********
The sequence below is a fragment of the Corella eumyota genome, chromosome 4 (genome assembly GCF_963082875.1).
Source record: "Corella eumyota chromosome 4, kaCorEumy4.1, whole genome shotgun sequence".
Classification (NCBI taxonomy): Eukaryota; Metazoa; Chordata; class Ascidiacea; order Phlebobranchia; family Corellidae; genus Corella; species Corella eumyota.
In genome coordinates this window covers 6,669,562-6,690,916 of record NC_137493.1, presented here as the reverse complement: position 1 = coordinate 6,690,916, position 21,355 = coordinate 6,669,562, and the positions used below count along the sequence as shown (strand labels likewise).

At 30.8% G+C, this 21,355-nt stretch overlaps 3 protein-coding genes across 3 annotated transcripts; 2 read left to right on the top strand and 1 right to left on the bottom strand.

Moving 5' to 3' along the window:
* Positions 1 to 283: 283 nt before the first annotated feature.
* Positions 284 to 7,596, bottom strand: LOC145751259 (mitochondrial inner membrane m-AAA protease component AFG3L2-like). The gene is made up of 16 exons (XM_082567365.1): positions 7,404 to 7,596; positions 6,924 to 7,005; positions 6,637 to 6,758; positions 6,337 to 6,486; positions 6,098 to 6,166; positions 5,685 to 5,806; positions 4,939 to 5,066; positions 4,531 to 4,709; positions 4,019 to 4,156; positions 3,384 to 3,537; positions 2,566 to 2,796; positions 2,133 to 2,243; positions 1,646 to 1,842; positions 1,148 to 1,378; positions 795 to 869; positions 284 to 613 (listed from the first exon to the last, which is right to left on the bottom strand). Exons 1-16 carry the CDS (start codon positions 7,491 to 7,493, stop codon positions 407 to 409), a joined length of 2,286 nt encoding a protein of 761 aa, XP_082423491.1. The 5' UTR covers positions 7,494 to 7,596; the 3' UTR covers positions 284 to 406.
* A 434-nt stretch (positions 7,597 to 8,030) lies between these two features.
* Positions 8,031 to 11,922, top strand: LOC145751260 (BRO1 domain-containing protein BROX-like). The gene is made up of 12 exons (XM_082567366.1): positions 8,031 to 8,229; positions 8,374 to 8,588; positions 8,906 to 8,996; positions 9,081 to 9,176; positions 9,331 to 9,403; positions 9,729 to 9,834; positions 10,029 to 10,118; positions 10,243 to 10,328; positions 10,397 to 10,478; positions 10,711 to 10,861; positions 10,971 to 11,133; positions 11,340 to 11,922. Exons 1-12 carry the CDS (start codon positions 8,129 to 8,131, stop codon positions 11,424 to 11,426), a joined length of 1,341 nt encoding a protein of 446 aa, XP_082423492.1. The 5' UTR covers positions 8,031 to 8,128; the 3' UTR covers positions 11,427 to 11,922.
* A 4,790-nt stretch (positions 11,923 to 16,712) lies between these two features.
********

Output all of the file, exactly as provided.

The sequence below is a fragment of the Corella eumyota genome, chromosome 4 (genome assembly GCF_963082875.1).
Source record: "Corella eumyota chromosome 4, kaCorEumy4.1, whole genome shotgun sequence".
Classification (NCBI taxonomy): Eukaryota; Metazoa; Chordata; class Ascidiacea; order Phlebobranchia; family Corellidae; genus Corella; species Corella eumyota.
In genome coordinates this window covers 6,669,562-6,690,916 of record NC_137493.1, presented here as the reverse complement: position 1 = coordinate 6,690,916, position 21,355 = coordinate 6,669,562, and the positions used below count along the sequence as shown (strand labels likewise).

At 30.8% G+C, this 21,355-nt stretch overlaps 3 protein-coding genes across 3 annotated transcripts; 2 read left to right on the top strand and 1 right to left on the bottom strand.

Moving 5' to 3' along the window:
* Positions 1 to 283: 283 nt before the first annotated feature.
* Positions 284 to 7,596, bottom strand: LOC145751259 (mitochondrial inner membrane m-AAA protease component AFG3L2-like). The gene is made up of 16 exons (XM_082567365.1): positions 7,404 to 7,596; positions 6,924 to 7,005; positions 6,637 to 6,758; positions 6,337 to 6,486; positions 6,098 to 6,166; positions 5,685 to 5,806; positions 4,939 to 5,066; positions 4,531 to 4,709; positions 4,019 to 4,156; positions 3,384 to 3,537; positions 2,566 to 2,796; positions 2,133 to 2,243; positions 1,646 to 1,842; positions 1,148 to 1,378; positions 795 to 869; positions 284 to 613 (listed from the first exon to the last, which is right to left on the bottom strand). Exons 1-16 carry the CDS (start codon positions 7,491 to 7,493, stop codon positions 407 to 409), a joined length of 2,286 nt encoding a protein of 761 aa, XP_082423491.1. The 5' UTR covers positions 7,494 to 7,596; the 3' UTR covers positions 284 to 406.
* A 434-nt stretch (positions 7,597 to 8,030) lies between these two features.
* Positions 8,031 to 11,922, top strand: LOC145751260 (BRO1 domain-containing protein BROX-like). The gene is made up of 12 exons (XM_082567366.1): positions 8,031 to 8,229; positions 8,374 to 8,588; positions 8,906 to 8,996; positions 9,081 to 9,176; positions 9,331 to 9,403; positions 9,729 to 9,834; positions 10,029 to 10,118; positions 10,243 to 10,328; positions 10,397 to 10,478; positions 10,711 to 10,861; positions 10,971 to 11,133; positions 11,340 to 11,922. Exons 1-12 carry the CDS (start codon positions 8,129 to 8,131, stop codon positions 11,424 to 11,426), a joined length of 1,341 nt encoding a protein of 446 aa, XP_082423492.1. The 5' UTR covers positions 8,031 to 8,128; the 3' UTR covers positions 11,427 to 11,922.
* A 4,790-nt stretch (positions 11,923 to 16,712) lies between these two features.